How does Forter work? The company says its algorithm analyzes thousands of data points to “holistically” rate every online transaction, item return, or loyalty point redemption that occurs at a customer’s site. The system typically replaces a customer’s internal fraud detection program that might refuse transactions that meet certain general criteria, for example, if a potential buyer lives in a country with a high percentage of fraudulent transactions. Forter claims to process roughly $ 250 billion in transactions per year, up from $ 100 billion at the end of 2019 (in 2018, Forter was processing a meager $ 50 billion per year).

“We don’t want to generalize, we don’t want to say ‘this address is bad’, because an address is neither good nor bad,” explains Reitblat. “People can be bad, they can do bad things. Everything else is circumstantial, so we want to make sure we let all the right people through.

Forter’s clients cover the digital economy. Notable names include Nordstrom, Sephora, Instacart, and Burger King. Travel booking site Priceline started using Forter in 2018 after seeing a false “stubborn” rate of decline, says Eric Lorenz, vice president of strategy and operations at Priceline. Priceline’s problem was not unique; Retailers can lose significant revenue due to transactions that are inappropriately declined because they simply appear problematic. A 2019 report predicted false declines could cost traders and issuers around the world a combined $ 443 billion in revenue by 2021, when actual fraud is expected to reach $ 6.4 billion. (The results come from a study by the AITE group commissioned by ClearSale, a small fraud prevention company founded in Brazil.) On average, Forter claims to mitigate 85% of false declines, while blocking 75% of fraudulent transactions.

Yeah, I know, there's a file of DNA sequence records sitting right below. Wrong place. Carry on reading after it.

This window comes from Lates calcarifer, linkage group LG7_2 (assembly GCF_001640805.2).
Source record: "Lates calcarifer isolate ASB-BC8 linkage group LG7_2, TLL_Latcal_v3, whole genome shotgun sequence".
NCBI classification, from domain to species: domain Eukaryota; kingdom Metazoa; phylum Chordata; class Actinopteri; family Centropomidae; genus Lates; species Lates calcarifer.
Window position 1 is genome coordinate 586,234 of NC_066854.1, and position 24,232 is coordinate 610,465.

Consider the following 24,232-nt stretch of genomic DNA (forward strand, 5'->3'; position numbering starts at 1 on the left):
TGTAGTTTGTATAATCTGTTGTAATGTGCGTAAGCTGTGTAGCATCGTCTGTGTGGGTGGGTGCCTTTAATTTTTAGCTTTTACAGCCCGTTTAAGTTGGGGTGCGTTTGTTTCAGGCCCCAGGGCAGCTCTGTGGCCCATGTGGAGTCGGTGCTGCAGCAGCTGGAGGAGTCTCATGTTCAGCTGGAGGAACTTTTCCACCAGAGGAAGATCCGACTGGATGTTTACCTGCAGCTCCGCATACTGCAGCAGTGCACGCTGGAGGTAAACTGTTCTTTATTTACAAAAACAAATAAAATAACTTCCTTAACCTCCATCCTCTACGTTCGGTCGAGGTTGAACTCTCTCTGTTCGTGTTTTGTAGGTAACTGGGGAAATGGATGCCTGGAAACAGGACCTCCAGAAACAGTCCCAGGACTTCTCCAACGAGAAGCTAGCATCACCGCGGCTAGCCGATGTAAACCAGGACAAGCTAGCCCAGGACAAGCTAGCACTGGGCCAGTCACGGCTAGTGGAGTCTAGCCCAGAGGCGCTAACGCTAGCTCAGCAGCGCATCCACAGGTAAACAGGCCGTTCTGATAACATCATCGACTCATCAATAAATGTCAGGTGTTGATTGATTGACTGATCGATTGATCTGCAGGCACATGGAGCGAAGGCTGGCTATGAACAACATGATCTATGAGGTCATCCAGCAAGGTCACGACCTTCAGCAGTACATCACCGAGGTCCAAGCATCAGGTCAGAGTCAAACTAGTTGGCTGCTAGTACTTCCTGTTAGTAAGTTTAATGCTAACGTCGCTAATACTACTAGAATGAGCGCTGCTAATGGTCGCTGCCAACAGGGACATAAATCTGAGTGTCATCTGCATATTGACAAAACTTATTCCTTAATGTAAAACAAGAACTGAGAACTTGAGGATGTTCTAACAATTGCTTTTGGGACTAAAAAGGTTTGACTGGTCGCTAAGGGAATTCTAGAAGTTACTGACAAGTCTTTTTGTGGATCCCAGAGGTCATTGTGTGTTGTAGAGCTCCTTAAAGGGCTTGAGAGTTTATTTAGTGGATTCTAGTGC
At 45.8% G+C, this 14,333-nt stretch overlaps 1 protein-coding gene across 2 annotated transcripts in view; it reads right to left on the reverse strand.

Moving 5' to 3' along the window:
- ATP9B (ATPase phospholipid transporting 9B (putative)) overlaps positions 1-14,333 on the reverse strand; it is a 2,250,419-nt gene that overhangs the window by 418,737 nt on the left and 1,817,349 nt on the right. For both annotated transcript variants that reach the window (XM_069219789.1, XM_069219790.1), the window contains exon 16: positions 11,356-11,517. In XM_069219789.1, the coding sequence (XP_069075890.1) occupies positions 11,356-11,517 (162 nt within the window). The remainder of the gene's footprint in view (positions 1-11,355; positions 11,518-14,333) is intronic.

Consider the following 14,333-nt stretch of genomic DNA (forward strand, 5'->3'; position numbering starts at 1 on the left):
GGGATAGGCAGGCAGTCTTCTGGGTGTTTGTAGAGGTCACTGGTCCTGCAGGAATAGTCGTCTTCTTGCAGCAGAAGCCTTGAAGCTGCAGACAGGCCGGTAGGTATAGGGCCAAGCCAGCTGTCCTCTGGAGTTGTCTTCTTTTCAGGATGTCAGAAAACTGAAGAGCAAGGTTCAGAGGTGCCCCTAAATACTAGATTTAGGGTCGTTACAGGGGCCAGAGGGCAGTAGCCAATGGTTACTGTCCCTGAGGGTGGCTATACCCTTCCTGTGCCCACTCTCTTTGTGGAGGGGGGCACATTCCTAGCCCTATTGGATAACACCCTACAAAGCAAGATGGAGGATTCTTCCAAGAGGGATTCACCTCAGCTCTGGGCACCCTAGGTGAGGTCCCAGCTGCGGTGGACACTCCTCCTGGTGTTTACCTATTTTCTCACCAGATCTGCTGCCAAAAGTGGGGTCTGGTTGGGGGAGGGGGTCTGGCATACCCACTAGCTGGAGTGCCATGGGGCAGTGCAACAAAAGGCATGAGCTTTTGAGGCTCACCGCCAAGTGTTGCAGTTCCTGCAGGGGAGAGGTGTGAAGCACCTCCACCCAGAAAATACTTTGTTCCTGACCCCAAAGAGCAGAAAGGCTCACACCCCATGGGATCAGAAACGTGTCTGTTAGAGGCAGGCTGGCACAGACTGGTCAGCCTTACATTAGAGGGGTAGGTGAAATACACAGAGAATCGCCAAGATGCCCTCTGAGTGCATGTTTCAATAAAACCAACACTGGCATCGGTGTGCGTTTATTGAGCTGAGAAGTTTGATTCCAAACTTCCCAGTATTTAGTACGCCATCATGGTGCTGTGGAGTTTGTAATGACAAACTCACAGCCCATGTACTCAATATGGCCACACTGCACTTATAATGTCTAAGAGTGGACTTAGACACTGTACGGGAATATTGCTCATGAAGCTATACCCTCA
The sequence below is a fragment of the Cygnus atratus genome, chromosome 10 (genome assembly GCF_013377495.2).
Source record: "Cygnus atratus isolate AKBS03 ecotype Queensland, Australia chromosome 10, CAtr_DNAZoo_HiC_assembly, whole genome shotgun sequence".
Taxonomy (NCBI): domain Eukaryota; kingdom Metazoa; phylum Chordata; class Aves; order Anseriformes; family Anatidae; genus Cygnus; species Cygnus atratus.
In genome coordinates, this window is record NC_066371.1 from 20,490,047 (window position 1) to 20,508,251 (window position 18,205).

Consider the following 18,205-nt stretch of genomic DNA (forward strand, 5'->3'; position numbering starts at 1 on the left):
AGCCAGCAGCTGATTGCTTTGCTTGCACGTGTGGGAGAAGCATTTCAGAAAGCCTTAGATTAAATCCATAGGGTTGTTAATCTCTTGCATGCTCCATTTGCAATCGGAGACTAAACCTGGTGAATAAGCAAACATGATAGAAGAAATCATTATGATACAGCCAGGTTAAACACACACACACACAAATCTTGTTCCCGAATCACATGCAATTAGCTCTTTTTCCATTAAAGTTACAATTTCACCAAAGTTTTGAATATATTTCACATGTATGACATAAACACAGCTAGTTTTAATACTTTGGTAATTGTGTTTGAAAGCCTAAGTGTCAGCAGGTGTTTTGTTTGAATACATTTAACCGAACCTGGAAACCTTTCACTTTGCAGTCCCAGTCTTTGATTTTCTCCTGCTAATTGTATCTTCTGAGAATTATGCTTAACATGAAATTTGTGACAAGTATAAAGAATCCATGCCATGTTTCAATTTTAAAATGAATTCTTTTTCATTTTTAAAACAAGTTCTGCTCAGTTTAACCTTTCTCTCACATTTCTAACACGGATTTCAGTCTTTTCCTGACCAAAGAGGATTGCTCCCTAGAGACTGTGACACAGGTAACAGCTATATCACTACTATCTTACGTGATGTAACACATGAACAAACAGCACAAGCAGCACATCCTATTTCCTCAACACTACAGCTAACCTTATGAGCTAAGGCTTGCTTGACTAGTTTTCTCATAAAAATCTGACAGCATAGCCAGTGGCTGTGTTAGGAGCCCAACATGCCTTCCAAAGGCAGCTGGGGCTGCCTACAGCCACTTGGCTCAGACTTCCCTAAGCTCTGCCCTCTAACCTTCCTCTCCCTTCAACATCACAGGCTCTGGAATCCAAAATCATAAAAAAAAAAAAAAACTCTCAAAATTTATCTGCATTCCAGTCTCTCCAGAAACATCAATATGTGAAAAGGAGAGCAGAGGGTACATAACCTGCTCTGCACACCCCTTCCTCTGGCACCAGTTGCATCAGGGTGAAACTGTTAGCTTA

“We saw the opportunity in this space as not really focusing on reducing fraud, but giving retailers the peace of mind or the assurance that they can sell without fear of fraud,” says Rajesh Ramanand, CEO of Signifyd, a San Fraud Detection Company based in Jose, Calif., which competes with Forter. Ramanand, who previously worked as a risk manager at PayPal, points out that demand for the Signifyd product as well as revenue nearly doubled last year. According to him, the company now processes “hundreds of billions” of transactions each year.